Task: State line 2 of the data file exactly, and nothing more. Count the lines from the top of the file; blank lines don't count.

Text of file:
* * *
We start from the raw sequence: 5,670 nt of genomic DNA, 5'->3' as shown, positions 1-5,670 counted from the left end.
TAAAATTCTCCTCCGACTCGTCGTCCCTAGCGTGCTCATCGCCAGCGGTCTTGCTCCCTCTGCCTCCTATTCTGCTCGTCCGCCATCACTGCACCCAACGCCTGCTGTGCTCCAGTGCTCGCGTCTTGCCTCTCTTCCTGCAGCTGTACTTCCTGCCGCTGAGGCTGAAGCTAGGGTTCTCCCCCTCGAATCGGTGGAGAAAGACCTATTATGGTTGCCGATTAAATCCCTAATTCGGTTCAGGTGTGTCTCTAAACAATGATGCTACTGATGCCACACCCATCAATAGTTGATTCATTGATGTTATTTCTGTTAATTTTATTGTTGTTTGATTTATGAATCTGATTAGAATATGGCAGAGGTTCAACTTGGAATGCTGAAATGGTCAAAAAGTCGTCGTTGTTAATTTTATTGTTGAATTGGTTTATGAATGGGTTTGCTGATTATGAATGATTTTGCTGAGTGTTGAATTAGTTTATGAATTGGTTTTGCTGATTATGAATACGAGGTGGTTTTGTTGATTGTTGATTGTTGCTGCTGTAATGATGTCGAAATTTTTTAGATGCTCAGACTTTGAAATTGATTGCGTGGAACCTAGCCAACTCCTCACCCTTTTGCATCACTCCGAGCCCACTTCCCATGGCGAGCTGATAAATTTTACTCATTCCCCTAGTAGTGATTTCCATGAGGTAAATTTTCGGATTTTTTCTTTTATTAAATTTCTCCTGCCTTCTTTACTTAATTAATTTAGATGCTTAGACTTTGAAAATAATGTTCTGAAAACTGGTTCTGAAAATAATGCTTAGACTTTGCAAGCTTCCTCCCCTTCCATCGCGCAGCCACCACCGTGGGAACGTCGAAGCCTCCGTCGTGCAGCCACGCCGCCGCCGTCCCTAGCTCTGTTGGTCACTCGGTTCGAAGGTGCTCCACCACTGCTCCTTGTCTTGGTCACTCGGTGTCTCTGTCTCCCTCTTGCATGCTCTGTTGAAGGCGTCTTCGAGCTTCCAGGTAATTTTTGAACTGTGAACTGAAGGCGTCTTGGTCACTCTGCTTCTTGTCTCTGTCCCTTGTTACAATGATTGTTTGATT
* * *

TAAAATTCTCCTCCGACTCGTCGTCCCTAGCGTGCTCATCGCCAGCGGTCTTGCTCCCTCTGCCTCCTATTCTGCTCGTCCGCCATCACTGCACCCAACGCCTGCTGTGCTCCAGTGCTCGCGTCTTGCCTCTCTTCCTGCAGCTGTACTTCCTGCCGCTGAGGCTGAAGCTAGGGTTCTCCCCCTCGAATCGGTGGAGAAAGACCTATTATGGTTGCCGATTAAATCCCTAATTCGGTTCAGGTGTGTCTCTAAACAATGATGCTACTGATGCCACACCCATCAATAGTTGATTCATTGATGTTATTTCTGTTAATTTTATTGTTGTTTGATTTATGAATCTGATTAGAATATGGCAGAGGTTCAACTTGGAATGCTGAAATGGTCAAAAAGTCGTCGTTGTTAATTTTATTGTTGAATTGGTTTATGAATGGGTTTGCTGATTATGAATGATTTTGCTGAGTGTTGAATTAGTTTATGAATTGGTTTTGCTGATTATGAATACGAGGTGGTTTTGTTGATTGTTGATTGTTGCTGCTGTAATGATGTCGAAATTTTTTAGATGCTCAGACTTTGAAATTGATTGCGTGGAACCTAGCCAACTCCTCACCCTTTTGCATCACTCCGAGCCCACTTCCCATGGCGAGCTGATAAATTTTACTCATTCCCCTAGTAGTGATTTCCATGAGGTAAATTTTCGGATTTTTTCTTTTATTAAATTTCTCCTGCCTTCTTTACTTAATTAATTTAGATGCTTAGACTTTGAAAATAATGTTCTGAAAACTGGTTCTGAAAATAATGCTTAGACTTTGCAAGCTTCCTCCCCTTCCATCGCGCAGCCACCACCGTGGGAACGTCGAAGCCTCCGTCGTGCAGCCACGCCGCCGCCGTCCCTAGCTCTGTTGGTCACTCGGTTCGAAGGTGCTCCACCACTGCTCCTTGTCTTGGTCACTCGGTGTCTCTGTCTCCCTCTTGCATGCTCTGTTGAAGGCGTCTTCGAGCTTCCAGGTAATTTTTGAACTGTGAACTGAAGGCGTCTTGGTCACTCTGCTTCTTGTCTCTGTCCCTTGTTACAATGATTGTTTGATT